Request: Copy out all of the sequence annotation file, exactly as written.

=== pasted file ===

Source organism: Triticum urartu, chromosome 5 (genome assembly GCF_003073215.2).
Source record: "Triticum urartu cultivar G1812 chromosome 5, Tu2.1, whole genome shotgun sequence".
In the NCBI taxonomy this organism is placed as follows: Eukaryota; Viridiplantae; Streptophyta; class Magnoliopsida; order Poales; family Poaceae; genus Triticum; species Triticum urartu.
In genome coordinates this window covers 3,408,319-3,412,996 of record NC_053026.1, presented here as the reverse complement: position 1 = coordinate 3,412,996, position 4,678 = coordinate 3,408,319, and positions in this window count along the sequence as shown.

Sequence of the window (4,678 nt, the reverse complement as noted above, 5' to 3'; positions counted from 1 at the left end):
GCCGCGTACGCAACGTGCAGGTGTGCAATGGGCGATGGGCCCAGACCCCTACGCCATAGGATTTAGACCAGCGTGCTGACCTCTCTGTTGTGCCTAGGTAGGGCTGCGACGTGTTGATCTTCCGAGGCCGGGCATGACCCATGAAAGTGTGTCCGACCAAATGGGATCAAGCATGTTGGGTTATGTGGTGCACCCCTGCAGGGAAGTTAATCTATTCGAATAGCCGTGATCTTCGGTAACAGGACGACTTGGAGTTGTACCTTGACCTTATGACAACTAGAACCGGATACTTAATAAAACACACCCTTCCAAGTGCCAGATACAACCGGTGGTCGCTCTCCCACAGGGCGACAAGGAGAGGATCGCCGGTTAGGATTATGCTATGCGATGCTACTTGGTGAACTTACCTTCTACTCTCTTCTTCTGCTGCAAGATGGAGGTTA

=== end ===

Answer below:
Source organism: Triticum urartu, chromosome 5 (genome assembly GCF_003073215.2).
Source record: "Triticum urartu cultivar G1812 chromosome 5, Tu2.1, whole genome shotgun sequence".
In the NCBI taxonomy this organism is placed as follows: Eukaryota; Viridiplantae; Streptophyta; class Magnoliopsida; order Poales; family Poaceae; genus Triticum; species Triticum urartu.
In genome coordinates this window covers 3,408,319-3,412,996 of record NC_053026.1, presented here as the reverse complement: position 1 = coordinate 3,412,996, position 4,678 = coordinate 3,408,319, and positions in this window count along the sequence as shown.

Sequence of the window (4,678 nt, the reverse complement as noted above, 5' to 3'; positions counted from 1 at the left end):
GCCGCGTACGCAACGTGCAGGTGTGCAATGGGCGATGGGCCCAGACCCCTACGCCATAGGATTTAGACCAGCGTGCTGACCTCTCTGTTGTGCCTAGGTAGGGCTGCGACGTGTTGATCTTCCGAGGCCGGGCATGACCCATGAAAGTGTGTCCGACCAAATGGGATCAAGCATGTTGGGTTATGTGGTGCACCCCTGCAGGGAAGTTAATCTATTCGAATAGCCGTGATCTTCGGTAACAGGACGACTTGGAGTTGTACCTTGACCTTATGACAACTAGAACCGGATACTTAATAAAACACACCCTTCCAAGTGCCAGATACAACCGGTGGTCGCTCTCCCACAGGGCGACAAGGAGAGGATCGCCGGTTAGGATTATGCTATGCGATGCTACTTGGTGAACTTACCTTCTACTCTCTTCTTCTGCTGCAAGATGGAGGTTA